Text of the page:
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MedPAC Proposal Would Disadvantage Safety Net Providers, Patients


Statement attributable to:
Beth Feldpush, DrPH
Senior Vice President of Policy and Advocacy
America’s Essential Hospitals 

 WASHINGTON — We appreciate the Medicare Payment Advisory Commission’s desire to define safety net hospitals for targeted support, but the commission’s Medicare safety net index (MSNI) could have the perverse effect of shifting resources away from hospitals that need support the most.

The MSNI methodology fails to account for all the nation’s safety net hospitals by overlooking uncompensated care and care provided to non-Medicare, low-income patients — especially Medicaid beneficiaries. Any practical definition of a safety net provider must consider the care of Medicaid and uninsured patients, yet the MSNI misses on both counts. 

These shortcomings would shift resources away from large, teaching, and urban hospitals and those serving many uninsured patients and contradict Congress’ intent to better account for uncompensated care in Medicare disproportionate share hospital (DSH) payments. The MSNI also would hinder work to improve care equity by undermining providers that care for people at greatest risk of structural inequities and health disparities, including many low-income Medicare beneficiaries.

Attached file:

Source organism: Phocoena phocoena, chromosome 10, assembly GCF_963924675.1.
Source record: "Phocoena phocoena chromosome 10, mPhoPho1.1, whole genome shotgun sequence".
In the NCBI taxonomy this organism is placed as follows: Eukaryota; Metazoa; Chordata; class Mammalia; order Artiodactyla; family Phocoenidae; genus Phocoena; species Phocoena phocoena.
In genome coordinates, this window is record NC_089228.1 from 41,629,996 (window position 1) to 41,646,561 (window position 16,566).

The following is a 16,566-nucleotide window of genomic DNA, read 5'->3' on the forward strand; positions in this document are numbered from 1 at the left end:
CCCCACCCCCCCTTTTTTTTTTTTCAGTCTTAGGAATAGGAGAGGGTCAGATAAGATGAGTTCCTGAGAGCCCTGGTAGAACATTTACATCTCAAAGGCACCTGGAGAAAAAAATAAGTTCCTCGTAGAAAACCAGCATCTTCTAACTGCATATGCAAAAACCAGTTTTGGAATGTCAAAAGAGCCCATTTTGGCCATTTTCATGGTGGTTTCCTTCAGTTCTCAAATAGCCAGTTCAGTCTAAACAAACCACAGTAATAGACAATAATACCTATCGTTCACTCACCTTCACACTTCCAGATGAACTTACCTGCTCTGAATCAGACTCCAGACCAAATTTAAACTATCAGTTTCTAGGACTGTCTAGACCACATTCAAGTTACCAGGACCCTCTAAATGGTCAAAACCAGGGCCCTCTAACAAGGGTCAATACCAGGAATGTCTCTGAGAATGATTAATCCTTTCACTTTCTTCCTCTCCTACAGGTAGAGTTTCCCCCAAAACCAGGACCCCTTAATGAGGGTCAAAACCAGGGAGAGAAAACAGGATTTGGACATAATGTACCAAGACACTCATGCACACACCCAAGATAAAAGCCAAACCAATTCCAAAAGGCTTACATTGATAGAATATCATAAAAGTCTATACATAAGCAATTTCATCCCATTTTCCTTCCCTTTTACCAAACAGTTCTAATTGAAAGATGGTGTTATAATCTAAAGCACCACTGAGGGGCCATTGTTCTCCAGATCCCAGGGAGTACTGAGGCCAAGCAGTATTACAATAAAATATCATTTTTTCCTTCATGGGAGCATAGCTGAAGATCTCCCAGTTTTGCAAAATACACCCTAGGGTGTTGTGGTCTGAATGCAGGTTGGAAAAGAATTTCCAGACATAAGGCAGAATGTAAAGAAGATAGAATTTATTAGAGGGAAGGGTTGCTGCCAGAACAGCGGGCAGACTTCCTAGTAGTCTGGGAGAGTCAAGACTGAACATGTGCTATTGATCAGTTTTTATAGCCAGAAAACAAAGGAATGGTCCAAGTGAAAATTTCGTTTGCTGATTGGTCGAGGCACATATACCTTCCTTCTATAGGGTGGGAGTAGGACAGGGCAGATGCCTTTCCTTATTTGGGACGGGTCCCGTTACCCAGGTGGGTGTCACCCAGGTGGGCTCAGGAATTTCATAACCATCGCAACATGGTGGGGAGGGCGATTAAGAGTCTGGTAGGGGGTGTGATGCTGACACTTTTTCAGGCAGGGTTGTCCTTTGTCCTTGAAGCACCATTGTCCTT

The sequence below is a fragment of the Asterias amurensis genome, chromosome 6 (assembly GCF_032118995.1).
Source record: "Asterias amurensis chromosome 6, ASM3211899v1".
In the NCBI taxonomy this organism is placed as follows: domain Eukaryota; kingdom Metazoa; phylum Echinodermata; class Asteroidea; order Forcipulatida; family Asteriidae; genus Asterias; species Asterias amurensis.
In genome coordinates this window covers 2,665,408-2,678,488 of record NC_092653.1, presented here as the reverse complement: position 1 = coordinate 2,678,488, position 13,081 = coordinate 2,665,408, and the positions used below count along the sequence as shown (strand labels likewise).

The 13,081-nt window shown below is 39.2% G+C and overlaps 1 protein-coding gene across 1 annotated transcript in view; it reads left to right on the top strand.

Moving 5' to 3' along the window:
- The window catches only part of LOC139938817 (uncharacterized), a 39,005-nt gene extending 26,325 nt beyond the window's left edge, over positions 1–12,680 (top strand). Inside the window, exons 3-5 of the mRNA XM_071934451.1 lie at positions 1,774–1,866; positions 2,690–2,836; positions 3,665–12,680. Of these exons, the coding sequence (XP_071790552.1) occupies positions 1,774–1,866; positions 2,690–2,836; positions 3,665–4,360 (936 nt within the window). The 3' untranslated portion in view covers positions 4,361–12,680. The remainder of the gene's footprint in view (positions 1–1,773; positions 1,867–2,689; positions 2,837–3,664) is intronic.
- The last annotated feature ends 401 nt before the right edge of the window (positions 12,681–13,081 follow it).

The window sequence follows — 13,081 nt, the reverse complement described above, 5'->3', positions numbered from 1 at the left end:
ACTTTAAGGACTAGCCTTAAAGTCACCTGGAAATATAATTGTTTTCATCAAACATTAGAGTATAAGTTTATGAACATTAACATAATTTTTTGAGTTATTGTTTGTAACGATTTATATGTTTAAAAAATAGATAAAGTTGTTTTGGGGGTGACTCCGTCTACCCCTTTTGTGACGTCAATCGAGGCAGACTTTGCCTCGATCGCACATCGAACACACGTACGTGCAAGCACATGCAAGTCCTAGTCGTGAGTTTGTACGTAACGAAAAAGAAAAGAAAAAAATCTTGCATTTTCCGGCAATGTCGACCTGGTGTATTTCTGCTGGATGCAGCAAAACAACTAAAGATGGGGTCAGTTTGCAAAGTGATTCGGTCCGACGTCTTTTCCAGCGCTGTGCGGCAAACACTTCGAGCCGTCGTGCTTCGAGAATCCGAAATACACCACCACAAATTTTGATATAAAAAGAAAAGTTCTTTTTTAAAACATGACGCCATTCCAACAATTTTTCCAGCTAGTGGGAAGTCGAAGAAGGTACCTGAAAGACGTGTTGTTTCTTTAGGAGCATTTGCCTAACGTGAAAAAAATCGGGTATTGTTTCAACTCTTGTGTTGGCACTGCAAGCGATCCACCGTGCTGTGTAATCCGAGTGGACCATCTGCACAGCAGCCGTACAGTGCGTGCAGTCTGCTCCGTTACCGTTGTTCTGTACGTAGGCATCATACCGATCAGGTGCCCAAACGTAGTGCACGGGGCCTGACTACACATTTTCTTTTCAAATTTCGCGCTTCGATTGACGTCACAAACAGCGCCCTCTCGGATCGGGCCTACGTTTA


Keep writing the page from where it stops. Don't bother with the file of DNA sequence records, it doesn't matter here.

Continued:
We urge policymakers to develop a federal designation of safety net hospitals and to reject the MSNI as a part of that process, as it would jeopardize access to care for marginalized patients and harm hospitals that operate on low margins and rely on public payers. Further, policymaking for these hospitals should supplement, rather than redistribute, existing Medicare DSH funding, which reflects a congressionally sanctioned, well-established methodology. 

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About America’s Essential Hospitals
America’s Essential Hospitals is the leading association and champion for hospitals dedicated to equitable, high-quality care for all, including those who face social and financial barriers to care. Since 1981, America’s Essential Hospitals has advanced policies and programs that promote health, health care access, and equity. We support our more than 300 members with advocacy, policy development, research, education, and leadership development. Communities depend on essential hospitals for care across the continuum, health care workforce training, research, public health and health equity, and other services. Essential hospitals innovate and adapt to lead all of health care toward better outcomes and value. Learn more at 

Carl Graziano


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